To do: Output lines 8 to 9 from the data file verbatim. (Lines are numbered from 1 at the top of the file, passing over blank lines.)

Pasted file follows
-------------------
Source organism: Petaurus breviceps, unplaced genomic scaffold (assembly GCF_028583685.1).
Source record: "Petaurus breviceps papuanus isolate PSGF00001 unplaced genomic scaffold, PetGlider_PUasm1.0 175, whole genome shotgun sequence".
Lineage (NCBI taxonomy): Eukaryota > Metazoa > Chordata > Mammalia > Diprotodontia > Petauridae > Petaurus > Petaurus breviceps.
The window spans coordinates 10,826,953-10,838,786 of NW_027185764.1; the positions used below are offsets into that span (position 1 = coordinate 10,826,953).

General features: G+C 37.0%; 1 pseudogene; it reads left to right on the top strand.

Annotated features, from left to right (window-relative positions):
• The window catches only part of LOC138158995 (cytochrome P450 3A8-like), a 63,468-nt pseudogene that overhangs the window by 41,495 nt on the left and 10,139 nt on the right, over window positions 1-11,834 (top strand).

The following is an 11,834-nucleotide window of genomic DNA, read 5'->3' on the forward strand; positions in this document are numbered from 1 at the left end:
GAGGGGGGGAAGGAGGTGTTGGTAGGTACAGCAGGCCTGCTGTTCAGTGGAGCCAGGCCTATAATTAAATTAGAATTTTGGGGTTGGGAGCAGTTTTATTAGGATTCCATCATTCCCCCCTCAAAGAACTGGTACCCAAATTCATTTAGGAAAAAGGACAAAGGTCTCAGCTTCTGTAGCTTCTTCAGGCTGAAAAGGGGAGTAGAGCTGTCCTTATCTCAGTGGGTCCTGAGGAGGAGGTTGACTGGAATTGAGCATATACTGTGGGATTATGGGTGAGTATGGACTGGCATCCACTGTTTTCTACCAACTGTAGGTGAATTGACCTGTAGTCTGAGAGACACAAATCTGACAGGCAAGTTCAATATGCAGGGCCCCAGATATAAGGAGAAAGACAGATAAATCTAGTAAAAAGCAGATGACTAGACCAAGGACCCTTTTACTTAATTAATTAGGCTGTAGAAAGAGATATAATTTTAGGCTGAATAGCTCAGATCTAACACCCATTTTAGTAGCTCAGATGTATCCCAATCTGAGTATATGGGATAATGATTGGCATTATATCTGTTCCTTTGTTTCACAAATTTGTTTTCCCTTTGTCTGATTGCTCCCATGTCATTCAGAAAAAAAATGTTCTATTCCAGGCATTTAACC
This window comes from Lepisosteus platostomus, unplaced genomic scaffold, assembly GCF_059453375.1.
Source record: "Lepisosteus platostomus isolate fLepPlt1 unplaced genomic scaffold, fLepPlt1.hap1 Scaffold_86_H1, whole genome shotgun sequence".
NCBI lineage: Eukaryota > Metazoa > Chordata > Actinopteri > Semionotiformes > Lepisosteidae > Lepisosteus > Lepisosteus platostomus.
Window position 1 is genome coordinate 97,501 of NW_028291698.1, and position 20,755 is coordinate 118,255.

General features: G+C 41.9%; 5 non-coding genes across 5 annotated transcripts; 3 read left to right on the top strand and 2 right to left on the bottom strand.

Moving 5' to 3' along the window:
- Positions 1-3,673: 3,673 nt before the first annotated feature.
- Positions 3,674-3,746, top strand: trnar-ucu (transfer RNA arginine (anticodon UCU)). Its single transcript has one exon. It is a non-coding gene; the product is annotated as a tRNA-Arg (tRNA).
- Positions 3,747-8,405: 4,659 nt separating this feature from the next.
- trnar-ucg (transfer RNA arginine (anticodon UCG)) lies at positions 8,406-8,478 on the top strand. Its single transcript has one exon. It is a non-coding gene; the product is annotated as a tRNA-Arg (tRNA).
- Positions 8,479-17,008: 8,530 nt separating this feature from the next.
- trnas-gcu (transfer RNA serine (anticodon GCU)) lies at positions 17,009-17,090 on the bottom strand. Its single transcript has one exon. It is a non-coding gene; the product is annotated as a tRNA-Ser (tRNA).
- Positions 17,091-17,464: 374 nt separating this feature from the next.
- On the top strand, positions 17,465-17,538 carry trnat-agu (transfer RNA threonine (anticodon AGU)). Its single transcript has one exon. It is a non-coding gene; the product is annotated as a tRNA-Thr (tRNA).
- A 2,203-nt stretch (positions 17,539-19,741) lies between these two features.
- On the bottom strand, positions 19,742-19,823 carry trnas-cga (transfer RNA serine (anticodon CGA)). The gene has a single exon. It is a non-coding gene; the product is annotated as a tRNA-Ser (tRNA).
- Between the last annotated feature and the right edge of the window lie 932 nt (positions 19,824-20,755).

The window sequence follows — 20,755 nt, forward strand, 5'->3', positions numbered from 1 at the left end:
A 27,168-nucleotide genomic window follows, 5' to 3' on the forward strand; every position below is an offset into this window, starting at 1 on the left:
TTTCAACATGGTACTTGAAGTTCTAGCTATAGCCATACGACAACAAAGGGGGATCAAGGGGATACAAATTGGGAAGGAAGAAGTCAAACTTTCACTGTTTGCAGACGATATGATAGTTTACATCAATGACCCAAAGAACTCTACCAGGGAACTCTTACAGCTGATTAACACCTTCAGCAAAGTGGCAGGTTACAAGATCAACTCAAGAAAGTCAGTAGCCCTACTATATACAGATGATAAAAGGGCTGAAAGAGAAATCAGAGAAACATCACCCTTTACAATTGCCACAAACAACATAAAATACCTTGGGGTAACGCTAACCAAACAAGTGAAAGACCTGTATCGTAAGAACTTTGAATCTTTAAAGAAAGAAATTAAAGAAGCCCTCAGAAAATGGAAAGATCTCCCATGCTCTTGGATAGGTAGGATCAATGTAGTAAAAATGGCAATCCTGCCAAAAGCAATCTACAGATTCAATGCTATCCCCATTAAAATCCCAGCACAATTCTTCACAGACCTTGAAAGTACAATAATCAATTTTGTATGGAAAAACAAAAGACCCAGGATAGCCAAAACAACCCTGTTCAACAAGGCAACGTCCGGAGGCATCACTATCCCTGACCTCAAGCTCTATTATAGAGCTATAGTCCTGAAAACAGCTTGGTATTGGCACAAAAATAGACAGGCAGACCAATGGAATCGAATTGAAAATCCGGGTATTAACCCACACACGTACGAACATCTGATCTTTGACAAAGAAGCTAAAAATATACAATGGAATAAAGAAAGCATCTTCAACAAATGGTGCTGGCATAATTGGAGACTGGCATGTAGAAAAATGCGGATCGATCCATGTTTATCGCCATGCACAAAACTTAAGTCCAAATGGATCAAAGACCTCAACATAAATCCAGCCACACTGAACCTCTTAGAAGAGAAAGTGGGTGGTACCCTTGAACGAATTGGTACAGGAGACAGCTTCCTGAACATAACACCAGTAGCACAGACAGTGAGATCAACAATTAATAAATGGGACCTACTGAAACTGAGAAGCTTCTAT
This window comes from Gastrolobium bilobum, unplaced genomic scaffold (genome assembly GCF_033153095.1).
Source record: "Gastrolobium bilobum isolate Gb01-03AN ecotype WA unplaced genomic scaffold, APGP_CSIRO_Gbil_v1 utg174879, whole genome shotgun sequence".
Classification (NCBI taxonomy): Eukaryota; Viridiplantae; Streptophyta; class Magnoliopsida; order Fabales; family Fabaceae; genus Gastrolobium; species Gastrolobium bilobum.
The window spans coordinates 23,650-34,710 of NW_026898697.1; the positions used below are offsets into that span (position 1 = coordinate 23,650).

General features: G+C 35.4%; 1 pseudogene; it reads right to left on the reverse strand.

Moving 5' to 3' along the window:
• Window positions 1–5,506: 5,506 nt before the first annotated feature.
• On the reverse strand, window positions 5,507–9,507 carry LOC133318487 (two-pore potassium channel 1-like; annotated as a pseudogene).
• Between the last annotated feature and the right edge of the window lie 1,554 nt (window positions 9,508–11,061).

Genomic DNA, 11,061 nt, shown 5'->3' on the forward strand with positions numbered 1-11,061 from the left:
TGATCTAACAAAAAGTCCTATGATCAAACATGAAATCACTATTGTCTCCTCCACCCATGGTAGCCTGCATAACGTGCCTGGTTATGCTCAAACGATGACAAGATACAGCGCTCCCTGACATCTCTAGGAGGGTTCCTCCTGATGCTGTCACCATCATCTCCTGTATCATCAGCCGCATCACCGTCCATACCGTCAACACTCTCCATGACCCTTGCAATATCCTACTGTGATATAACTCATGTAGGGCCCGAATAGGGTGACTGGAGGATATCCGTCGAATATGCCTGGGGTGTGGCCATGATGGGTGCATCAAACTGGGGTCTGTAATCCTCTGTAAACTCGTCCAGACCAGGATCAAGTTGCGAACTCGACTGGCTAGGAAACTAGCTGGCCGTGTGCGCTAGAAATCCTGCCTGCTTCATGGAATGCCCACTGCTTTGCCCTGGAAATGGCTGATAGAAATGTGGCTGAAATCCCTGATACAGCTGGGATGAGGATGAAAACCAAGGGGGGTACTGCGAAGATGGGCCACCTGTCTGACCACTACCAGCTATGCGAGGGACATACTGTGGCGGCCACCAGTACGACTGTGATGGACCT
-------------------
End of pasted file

The following is an 11,834-nucleotide window of genomic DNA, read 5'->3' on the forward strand; positions in this document are numbered from 1 at the left end:
GAGGGGGGGAAGGAGGTGTTGGTAGGTACAGCAGGCCTGCTGTTCAGTGGAGCCAGGCCTATAATTAAATTAGAATTTTGGGGTTGGGAGCAGTTTTATTAGGATTCCATCATTCCCCCCTCAAAGAACTGGTACCCAAATTCATTTAGGAAAAAGGACAAAGGTCTCAGCTTCTGTAGCTTCTTCAGGCTGAAAAGGGGAGTAGAGCTGTCCTTATCTCAGTGGGTCCTGAGGAGGAGGTTGACTGGAATTGAGCATATACTGTGGGATTATGGGTGAGTATGGACTGGCATCCACTGTTTTCTACCAACTGTAGGTGAATTGACCTGTAGTCTGAGAGACACAAATCTGACAGGCAAGTTCAATATGCAGGGCCCCAGATATAAGGAGAAAGACAGATAAATCTAGTAAAAAGCAGATGACTAGACCAAGGACCCTTTTACTTAATTAATTAGGCTGTAGAAAGAGATATAATTTTAGGCTGAATAGCTCAGATCTAACACCCATTTTAGTAGCTCAGATGTATCCCAATCTGAGTATATGGGATAATGATTGGCATTATATCTGTTCCTTTGTTTCACAAATTTGTTTTCCCTTTGTCTGATTGCTCCCATGTCATTCAGAAAAAAAATGTTCTATTCCAGGCATTTAACC